Nostalgia: documented for my family

nostalgia (for my blog)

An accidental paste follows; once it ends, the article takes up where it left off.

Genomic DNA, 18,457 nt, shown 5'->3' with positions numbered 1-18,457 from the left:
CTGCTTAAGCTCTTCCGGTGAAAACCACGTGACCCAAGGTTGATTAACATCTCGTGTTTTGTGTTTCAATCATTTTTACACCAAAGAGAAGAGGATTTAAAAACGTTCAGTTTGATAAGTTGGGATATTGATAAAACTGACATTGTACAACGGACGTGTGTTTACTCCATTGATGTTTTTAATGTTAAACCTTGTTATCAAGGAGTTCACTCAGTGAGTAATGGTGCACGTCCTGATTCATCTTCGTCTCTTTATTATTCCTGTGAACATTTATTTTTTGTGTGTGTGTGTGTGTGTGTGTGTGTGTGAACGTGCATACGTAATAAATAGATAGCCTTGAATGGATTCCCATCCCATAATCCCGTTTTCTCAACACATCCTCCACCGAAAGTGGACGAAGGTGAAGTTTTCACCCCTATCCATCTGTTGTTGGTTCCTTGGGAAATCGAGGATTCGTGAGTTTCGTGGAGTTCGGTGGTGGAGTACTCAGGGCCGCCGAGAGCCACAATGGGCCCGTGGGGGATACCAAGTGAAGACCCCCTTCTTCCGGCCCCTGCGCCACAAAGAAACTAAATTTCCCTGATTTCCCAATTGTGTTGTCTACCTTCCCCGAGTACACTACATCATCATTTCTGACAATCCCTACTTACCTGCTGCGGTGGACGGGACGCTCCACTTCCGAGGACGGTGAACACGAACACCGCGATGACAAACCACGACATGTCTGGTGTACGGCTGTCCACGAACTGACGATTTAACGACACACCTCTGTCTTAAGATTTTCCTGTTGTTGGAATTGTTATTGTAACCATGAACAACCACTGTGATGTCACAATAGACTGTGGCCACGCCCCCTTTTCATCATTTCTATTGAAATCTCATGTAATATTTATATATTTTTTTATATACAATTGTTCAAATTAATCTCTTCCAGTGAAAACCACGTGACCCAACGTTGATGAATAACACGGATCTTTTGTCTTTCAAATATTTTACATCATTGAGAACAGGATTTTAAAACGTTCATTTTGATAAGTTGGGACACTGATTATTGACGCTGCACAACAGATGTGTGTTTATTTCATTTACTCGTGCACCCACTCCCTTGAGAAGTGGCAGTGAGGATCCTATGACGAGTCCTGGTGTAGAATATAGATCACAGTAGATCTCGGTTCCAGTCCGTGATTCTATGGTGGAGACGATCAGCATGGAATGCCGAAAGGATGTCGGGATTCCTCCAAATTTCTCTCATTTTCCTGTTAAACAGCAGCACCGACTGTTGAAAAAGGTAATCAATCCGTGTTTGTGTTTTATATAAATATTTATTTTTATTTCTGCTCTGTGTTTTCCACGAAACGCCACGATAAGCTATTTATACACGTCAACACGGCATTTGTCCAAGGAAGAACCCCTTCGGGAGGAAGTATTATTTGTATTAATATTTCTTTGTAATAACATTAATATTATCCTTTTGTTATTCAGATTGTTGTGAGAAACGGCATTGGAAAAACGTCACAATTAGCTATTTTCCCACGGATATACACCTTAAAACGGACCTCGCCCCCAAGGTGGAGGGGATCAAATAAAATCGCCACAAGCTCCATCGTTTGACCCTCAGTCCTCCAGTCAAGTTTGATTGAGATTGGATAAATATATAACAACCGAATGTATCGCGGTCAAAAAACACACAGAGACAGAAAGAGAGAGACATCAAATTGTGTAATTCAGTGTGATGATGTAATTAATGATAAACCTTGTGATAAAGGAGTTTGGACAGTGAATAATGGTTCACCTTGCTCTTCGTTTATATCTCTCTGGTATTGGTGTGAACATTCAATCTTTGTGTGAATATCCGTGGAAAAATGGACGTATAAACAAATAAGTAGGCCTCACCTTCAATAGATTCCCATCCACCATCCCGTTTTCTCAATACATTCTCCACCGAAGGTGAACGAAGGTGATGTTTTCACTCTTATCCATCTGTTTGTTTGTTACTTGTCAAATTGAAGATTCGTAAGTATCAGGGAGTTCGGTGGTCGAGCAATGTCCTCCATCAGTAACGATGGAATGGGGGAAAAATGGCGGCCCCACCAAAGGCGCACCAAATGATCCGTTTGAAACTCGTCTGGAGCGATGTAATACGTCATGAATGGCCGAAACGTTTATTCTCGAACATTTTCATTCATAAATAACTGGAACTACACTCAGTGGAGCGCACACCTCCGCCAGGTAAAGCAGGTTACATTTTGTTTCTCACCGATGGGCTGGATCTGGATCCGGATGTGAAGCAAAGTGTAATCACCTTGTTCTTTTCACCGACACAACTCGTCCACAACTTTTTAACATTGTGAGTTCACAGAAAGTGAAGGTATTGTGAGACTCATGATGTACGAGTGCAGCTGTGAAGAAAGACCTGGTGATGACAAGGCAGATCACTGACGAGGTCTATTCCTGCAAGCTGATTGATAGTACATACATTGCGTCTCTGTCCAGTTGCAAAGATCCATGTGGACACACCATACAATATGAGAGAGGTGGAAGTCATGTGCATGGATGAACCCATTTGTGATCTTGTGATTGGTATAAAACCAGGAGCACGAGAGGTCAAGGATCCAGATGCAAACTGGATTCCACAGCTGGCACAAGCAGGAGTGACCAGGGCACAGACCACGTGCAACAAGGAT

Sometimes I'm hit with such huge waves of nostalgia for my childhood that it makes me want to cry. I know I'm quite lucky to look back on growing up so fondly, and I continually count my blessings that my parents provided me with such a glorious upbringing. I grew up in New Jersey, in a wonderful house right in the woods of Jackson. Jackson is in central Jersey, in a gorgeous wooded area, and is a small town with friendly people. If I close my eyes I can almost take myself right back to all the beautiful memories I have of the thirteen years I spent growing up on the East Coast. The smell of tomato vines still transports me to our backyard garden, butter popcorn is the smell of our Friday TGIF nights, and anytime pizza is heated up on tinfoil in a toaster oven, all I can think about is eating our leftovers during Saturday morning cartoons. Growing up to me is a mix of library books and bike rides, grassy afternoons and swimming in our backyard until our skin turned into prunes. My sister Lauren and I grew up as each others' main playmates and closest friends. We would spend hours and hours playing dress up, make believe, dancing, laughing, twirling, telling secrets, and speaking in our own language. We didn't have toys with bells and whistles, we had toys that made us think, treasure chests of vintage clothing that inspired us to create, shelves and shelves of books that begged us to read, and art supplies that motivated us to make something, anything. Growing up so many of my days were spent listening to my parents' old 45s on my Fisher Price record player, tapes in my tape deck, and 8-tracks on the downstairs stereo. Bruce Springsteen, Elton John, Fleetwood Mac, Willie Nelson. Music was everywhere. I recall so many bright summer days: running through the sprinkler in our green, green grass in the dog days of July, riding our bikes up and down the driveway, and begging our parents to take us exploring in the acres and acres of woods in our backyard. I remember celebrating Jackson Day every year, eating funnel cake, making splatter art, creating bottles of colored sand, and oohing and ahhing over the fireworks. We'd spend many fun afternoons at Great Adventure, and I can still think back to excitedly waiting in line each year for our season pass. Beach days were almost everyday in the summer. My parents would treat us to many concerts in the huge amphitheater, laughing with their friends as Lauren and I would dance dance dance to whoever we were seeing on that starry night. Food brings back some of the strongest memories: "frankfurters" and cheeseburgers on the barbecue, Heinz ketchup and spicy mustard, red skinned potato salad, homemade ice pops, tri-color pasta salad, hard rolls and butter from Glory's, sun tea in the big pitcher, egg and bacon sandwiches at the Mug Rack, followed by hot chocolate with lots of whipped cream, my Dad's Oodles of Noodles in a steaming mug, tomato soup and saltines, turkey subs from Wawa, cherry Icees, huge slices of pizza on the boardwalk, waffles and ice cream, peanut butter and jelly from our cooler on the beach, gouda cheese and crackers, fresh popped popcorn in the metal bowl, artichokes and asparagus. It's my Dad's old red Malboros and bottles of Rolling Rock beer whenever he was building something around the house. The smell of Bartells and James wine coolers whenever they had a get together. It's the same appetizers we still eat every Christmas Eve, the traditions we had growing up that still continue. It's the night visits to Carvel, my strawberry with rainbow sprinkles, Italian ice runs, and black and white milkshakes at Steve's while playing The Everly Brothers on the jukebox. It's Daisy and Brownie Girl Scout meetings, dance class after school, cold Saturday mornings at the soccer fields, Big League Chew packs at t-ball games. It's camping in Wildwood with the Glowackis, swimming and tuna fish sandwiches at the Ostroskis. Marco Polo, TV tag, impromptu soccer games, and softball tournaments always followed by Slurpees at 7-11. My childhood house in itself is magical in my mind- the attic was always such a place of wonder, boxes and boxes of treasures just waiting to be unearthed. The "white shed" in the backyard, where I always thought I could talk to the ghosts of horses past. I remember the woods across the street, being pulled in a wagon to go collect wild blueberries. Hearing the clink of a spoon in a mug, or the gurgle of a coffee maker early in the morning always reminds me of my father, the same way soft singing and happy movements around a home are my mothers. I feel so fortunate that I can't think of anything negative when I think of growing up and during my childhood years. I know this is rare, and I cherish this so much, and my sister (still my best friend) often talk about how wonderful it was. We are fortunate enough to be able to visit Jackson every so often, and the excitement still lingers to this day. We both can't wait to have kids of our own so we can try to give them the same beautiful, amazing childhood we had. I can't express to my parents enough thank yous to ever encompass what they have done for us in giving us such a chunk of our lives as so safe, inspiring, and peaceful. I'll try again and I'll keep trying- thank you. Thank you. Thank you.